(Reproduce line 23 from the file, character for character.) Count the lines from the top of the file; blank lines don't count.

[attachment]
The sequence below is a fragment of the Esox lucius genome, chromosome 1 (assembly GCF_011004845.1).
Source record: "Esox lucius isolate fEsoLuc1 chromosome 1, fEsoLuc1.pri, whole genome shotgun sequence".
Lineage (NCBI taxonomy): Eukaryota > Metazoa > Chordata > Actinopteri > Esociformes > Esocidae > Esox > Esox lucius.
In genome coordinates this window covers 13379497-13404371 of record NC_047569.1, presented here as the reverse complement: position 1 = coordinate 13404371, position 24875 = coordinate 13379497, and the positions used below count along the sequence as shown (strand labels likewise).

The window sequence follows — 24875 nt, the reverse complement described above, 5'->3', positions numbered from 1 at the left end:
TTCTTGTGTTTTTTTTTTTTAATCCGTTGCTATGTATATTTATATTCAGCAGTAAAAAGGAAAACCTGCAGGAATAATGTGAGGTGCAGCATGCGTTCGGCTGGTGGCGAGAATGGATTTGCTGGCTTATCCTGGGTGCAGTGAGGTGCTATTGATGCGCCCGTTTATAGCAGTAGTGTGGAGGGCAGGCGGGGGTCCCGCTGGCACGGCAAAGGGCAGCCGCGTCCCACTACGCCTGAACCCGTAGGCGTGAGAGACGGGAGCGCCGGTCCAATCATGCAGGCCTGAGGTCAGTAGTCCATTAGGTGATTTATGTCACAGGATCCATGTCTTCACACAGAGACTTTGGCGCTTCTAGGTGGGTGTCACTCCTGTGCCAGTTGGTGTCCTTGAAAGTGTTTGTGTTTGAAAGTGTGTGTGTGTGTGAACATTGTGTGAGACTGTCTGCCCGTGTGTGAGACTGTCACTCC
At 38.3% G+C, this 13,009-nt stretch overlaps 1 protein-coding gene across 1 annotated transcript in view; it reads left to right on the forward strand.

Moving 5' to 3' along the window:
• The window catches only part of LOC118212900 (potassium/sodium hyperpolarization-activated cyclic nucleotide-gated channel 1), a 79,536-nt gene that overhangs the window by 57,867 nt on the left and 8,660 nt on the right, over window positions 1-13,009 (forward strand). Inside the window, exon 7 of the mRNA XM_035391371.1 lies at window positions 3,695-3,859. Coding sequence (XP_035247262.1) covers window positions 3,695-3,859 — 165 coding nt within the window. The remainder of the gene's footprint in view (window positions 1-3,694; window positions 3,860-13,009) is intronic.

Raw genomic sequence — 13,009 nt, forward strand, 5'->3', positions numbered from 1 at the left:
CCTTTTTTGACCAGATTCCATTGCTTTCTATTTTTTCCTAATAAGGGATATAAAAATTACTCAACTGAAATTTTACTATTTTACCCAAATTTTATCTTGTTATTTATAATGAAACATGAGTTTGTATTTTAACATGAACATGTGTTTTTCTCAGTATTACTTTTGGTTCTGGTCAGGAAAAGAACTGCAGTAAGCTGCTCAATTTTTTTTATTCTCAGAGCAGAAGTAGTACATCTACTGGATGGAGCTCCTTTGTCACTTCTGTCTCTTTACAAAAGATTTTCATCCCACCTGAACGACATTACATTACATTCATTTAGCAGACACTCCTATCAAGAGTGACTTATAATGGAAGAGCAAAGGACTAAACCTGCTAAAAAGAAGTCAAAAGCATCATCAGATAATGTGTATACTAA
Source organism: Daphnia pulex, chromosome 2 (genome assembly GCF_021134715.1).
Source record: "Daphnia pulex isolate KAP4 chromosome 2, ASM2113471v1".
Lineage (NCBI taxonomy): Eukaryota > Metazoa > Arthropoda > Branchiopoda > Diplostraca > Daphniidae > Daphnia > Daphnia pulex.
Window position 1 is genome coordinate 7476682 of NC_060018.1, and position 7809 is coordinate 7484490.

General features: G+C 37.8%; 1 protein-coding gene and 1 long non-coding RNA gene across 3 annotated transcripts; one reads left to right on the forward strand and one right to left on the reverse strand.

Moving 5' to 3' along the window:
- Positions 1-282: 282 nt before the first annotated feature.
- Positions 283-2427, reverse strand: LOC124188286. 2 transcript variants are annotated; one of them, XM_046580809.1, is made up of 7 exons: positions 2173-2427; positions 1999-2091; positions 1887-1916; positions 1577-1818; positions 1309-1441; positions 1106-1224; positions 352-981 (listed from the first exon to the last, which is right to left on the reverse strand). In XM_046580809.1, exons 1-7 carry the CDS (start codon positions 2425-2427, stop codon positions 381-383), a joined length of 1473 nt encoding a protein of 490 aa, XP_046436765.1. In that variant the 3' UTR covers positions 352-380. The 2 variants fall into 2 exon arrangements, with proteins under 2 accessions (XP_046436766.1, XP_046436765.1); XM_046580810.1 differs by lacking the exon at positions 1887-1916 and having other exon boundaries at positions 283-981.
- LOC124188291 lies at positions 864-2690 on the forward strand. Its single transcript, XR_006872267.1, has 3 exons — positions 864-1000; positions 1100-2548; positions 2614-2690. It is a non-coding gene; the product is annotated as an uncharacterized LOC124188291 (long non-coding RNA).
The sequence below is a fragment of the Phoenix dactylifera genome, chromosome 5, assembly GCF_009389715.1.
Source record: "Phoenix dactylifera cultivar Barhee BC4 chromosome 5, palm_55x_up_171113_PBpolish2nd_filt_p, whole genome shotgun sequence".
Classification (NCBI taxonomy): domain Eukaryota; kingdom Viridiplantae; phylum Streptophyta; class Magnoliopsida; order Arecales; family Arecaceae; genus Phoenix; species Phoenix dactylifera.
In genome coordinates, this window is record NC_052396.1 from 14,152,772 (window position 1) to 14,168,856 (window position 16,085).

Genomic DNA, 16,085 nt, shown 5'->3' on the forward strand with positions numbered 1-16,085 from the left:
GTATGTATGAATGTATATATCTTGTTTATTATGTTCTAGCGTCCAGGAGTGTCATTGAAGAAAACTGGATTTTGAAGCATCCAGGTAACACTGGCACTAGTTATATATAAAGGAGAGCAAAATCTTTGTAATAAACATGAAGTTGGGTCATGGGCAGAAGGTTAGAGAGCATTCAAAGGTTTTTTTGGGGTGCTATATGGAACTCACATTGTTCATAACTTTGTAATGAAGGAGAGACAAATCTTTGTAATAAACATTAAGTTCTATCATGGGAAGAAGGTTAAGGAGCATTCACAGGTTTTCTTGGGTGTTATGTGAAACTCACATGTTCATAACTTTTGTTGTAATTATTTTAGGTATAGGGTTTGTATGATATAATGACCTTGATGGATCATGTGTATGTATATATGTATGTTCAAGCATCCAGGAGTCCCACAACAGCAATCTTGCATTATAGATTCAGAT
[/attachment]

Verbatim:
Classification (NCBI taxonomy): domain Eukaryota; kingdom Viridiplantae; phylum Streptophyta; class Magnoliopsida; order Arecales; family Arecaceae; genus Phoenix; species Phoenix dactylifera.